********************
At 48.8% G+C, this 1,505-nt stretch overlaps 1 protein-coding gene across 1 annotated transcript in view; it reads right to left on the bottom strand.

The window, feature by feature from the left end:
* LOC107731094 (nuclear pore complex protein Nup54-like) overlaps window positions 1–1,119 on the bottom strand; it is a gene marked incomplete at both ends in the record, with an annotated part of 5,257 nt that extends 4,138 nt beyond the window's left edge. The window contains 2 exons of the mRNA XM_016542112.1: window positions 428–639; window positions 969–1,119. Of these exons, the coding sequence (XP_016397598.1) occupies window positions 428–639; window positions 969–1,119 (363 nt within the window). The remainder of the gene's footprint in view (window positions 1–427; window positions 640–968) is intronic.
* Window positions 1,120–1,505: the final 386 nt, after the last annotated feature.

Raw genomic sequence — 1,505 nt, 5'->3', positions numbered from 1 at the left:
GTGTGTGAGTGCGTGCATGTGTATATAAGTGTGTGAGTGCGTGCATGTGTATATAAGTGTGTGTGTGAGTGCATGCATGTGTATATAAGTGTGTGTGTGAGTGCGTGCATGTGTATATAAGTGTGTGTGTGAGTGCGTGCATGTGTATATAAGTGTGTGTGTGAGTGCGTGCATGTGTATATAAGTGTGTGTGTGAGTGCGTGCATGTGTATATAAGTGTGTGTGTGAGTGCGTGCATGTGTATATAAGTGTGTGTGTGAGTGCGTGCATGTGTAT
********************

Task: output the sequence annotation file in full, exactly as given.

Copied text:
At 48.8% G+C, this 1,505-nt stretch overlaps 1 protein-coding gene across 1 annotated transcript in view; it reads right to left on the bottom strand.

The window, feature by feature from the left end:
* LOC107731094 (nuclear pore complex protein Nup54-like) overlaps window positions 1–1,119 on the bottom strand; it is a gene marked incomplete at both ends in the record, with an annotated part of 5,257 nt that extends 4,138 nt beyond the window's left edge. The window contains 2 exons of the mRNA XM_016542112.1: window positions 428–639; window positions 969–1,119. Of these exons, the coding sequence (XP_016397598.1) occupies window positions 428–639; window positions 969–1,119 (363 nt within the window). The remainder of the gene's footprint in view (window positions 1–427; window positions 640–968) is intronic.
* Window positions 1,120–1,505: the final 386 nt, after the last annotated feature.

Raw genomic sequence — 1,505 nt, 5'->3', positions numbered from 1 at the left:
GTGTGTGAGTGCGTGCATGTGTATATAAGTGTGTGAGTGCGTGCATGTGTATATAAGTGTGTGTGTGAGTGCATGCATGTGTATATAAGTGTGTGTGTGAGTGCGTGCATGTGTATATAAGTGTGTGTGTGAGTGCGTGCATGTGTATATAAGTGTGTGTGTGAGTGCGTGCATGTGTATATAAGTGTGTGTGTGAGTGCGTGCATGTGTATATAAGTGTGTGTGTGAGTGCGTGCATGTGTATATAAGTGTGTGTGTGAGTGCGTGCATGTGTAT